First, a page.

FW Editor: Hello, please tell us some things about yourself so our readers may get to meet the developer of this amazing program.
Timothy Weber: I'm a 41-year-old career software developer, writing programs since age 9 and selling them since age 15. I've always been interested in making all forms of art - music, theatre, film, writing, and other arts like computer games. I live in New York, USA.
FW Editor: How did you come up with the idea for this program? It is pretty a pretty original idea and not many programs of this kind are on the market.
Timothy Weber: I've always loved computer graphics, and about ten years ago I got heavily into making computer animated films, as well as live-action shorts. I needed to draw storyboards to plan some of my small productions, and doing them on paper became tedious. So, I wrote Springboard 0.1, which was basically a multi-image version of Windows Paint. Later, I pitched the idea of a comprehensive dynamic media planning tool internally at Adobe, where I was a Senior Computer Scientist, and I got some interest, but it was decided that the product was too small for the company (under $4M revenue per year). So, I quit and began working on it full time to see what I could make it into.
FW Editor: What is the main purpose for the Springboard development? Who should use this program?
Timothy Weber: Filmmakers, certainly, have used Springboard to plan productions, both large and small (some feature films, many commercials and experimental shorts). I've also found that it appeals to a wide range of other creative types: architects (for planning virtual walkthroughs of their designs), teachers (to plan lessons and demonstrations, and to get students presenting what they've learned in a multi-dimensional way), and even comic artists, web site designers, and theatre set designers. If you need to quickly sketch a sequence of images that progress in time, Springboard is for you.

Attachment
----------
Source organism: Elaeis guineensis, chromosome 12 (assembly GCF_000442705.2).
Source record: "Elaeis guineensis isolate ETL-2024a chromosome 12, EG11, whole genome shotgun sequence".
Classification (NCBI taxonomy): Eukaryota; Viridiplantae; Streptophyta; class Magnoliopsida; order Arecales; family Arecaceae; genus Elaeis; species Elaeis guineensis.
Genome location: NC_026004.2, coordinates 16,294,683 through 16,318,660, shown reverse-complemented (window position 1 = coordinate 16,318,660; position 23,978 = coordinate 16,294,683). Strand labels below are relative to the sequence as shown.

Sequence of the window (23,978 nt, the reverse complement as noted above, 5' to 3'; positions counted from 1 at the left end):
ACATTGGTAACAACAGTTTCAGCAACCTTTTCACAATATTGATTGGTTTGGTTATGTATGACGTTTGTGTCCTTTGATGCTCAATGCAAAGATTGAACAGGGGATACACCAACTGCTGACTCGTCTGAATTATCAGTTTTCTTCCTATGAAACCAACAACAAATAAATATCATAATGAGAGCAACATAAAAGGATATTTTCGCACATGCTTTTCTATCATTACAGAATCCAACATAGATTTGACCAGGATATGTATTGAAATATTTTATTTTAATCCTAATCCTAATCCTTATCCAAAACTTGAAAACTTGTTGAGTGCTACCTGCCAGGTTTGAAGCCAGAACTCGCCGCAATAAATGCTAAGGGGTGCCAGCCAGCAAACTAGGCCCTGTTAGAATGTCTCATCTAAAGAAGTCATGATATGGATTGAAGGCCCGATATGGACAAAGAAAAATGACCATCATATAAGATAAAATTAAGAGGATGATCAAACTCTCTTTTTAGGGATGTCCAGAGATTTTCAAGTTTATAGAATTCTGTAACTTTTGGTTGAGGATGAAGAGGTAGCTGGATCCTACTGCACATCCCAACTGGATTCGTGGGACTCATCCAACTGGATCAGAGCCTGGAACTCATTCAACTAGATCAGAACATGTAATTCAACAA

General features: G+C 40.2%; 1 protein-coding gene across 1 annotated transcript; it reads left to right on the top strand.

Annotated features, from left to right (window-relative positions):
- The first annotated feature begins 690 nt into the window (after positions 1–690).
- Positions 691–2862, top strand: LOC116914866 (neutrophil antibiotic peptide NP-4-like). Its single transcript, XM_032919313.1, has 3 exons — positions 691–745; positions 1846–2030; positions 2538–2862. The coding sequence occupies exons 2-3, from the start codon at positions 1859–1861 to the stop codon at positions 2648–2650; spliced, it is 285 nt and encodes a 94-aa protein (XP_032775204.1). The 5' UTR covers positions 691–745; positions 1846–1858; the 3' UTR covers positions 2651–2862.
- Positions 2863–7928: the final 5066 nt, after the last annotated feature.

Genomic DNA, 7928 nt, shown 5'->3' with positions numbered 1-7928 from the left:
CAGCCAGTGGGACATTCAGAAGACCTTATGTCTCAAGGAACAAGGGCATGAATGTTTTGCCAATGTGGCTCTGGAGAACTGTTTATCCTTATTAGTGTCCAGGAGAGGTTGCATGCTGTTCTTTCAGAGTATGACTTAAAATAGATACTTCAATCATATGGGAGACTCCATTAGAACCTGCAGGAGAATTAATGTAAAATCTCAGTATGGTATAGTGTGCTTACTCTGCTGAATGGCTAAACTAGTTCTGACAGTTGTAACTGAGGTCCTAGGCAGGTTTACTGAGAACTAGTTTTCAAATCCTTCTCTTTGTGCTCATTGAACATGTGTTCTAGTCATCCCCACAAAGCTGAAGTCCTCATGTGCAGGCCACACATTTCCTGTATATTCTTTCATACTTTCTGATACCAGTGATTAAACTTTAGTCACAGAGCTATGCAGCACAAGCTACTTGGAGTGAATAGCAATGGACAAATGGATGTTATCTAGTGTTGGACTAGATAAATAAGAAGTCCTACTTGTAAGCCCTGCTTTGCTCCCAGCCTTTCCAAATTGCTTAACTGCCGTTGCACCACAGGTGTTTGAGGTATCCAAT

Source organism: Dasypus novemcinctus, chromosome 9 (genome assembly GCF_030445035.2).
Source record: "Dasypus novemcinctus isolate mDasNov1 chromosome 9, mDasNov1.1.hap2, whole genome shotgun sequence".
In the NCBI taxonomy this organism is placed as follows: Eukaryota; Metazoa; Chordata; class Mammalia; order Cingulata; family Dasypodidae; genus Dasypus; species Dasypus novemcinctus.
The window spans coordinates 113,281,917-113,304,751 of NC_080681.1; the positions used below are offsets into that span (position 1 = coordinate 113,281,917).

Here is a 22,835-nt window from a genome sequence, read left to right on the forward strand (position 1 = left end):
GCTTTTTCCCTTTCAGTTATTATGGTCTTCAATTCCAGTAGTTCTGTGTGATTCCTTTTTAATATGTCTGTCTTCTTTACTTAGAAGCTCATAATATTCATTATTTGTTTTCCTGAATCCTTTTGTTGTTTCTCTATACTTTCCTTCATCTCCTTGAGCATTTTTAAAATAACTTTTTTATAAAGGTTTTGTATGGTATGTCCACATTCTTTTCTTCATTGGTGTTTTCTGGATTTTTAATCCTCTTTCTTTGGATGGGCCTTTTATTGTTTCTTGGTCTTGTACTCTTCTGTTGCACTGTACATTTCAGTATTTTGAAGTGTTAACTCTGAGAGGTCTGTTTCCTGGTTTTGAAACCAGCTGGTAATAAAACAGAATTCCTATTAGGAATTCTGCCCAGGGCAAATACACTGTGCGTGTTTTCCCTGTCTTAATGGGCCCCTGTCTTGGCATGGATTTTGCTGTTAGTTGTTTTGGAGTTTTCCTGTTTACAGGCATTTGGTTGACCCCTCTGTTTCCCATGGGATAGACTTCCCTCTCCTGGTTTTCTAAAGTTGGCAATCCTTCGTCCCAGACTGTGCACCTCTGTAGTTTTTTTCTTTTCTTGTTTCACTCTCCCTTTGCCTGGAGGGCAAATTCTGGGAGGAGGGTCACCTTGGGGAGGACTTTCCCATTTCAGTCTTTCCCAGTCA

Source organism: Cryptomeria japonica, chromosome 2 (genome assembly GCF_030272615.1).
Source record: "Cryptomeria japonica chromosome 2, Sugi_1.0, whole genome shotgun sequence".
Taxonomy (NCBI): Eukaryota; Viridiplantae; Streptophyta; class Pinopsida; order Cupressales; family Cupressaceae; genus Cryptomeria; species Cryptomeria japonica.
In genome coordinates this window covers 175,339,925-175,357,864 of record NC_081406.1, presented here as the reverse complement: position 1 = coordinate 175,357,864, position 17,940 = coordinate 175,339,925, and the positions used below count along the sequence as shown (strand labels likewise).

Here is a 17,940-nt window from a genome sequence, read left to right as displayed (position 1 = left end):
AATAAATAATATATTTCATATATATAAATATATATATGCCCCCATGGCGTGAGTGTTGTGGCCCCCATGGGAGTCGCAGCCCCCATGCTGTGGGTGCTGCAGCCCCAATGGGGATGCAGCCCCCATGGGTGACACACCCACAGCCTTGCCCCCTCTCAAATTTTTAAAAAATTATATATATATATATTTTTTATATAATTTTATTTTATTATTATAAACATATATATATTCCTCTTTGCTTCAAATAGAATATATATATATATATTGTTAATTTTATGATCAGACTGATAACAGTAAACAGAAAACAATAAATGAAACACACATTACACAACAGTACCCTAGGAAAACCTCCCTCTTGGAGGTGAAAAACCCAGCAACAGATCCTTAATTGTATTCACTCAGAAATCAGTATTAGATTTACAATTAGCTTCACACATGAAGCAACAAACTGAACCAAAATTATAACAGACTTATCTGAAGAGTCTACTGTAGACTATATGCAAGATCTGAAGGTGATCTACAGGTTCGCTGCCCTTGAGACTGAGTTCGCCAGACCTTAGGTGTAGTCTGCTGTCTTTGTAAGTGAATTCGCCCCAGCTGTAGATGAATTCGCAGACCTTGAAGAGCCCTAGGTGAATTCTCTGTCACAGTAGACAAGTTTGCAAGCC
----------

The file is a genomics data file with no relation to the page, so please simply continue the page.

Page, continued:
FW Editor: Can you please tell us more about how can a user play back his story as an animatic in real time?
Timothy Weber: Traditional storyboarding draws a distinction between the 'storyboard' (a sequence of still panels or frames) and an 'animatic' (a rough film showing timing). In Springboard, you can play your storyboard as a movie at any time. You can set the length of each frame either numerically, or by pressing a key in time with the frame transitions in the Movie View. And you can animate objects in the Frame Animation view, either through traditional animation techniques - creating key frames showing a layer's position and letting the computer create the "in betweens" - or by simply dragging a layer on the screen and recording its movements, which Springboard will play back. A special Zoom Frame tool is provided for indicating camera motion in your still frames - and when you play the movie, Springboard automatically animates the camera accordingly.
So, you can smoothly progress from storyboard to animatic, adding visual and motion detail when it will help your planning and skipping it when it won't.
FW Editor: How often do you make updates on this program? If one buys this program, how can he get the updates?
Timothy Weber: I typically release a new version every 3 months. Purchased licenses cover all releases until the next major version, which will be version 2.0. That will be at least a year from now, so a purchase will cover several additional releases. New releases are always available on our web site, http://6sys.com.
FW Editor: Is this the first software you have developed? Please tell us something more about your work.
Timothy Weber: I've been developing and selling software since freely-available trial versions were considered experimental! I've worked on hundreds of programs large and small; Adobe Acrobat is the best-known. My focus has always been on producing clean, efficient user interfaces that focus on getting the job done, and allow users to stay in "creative flow" as long as possible.
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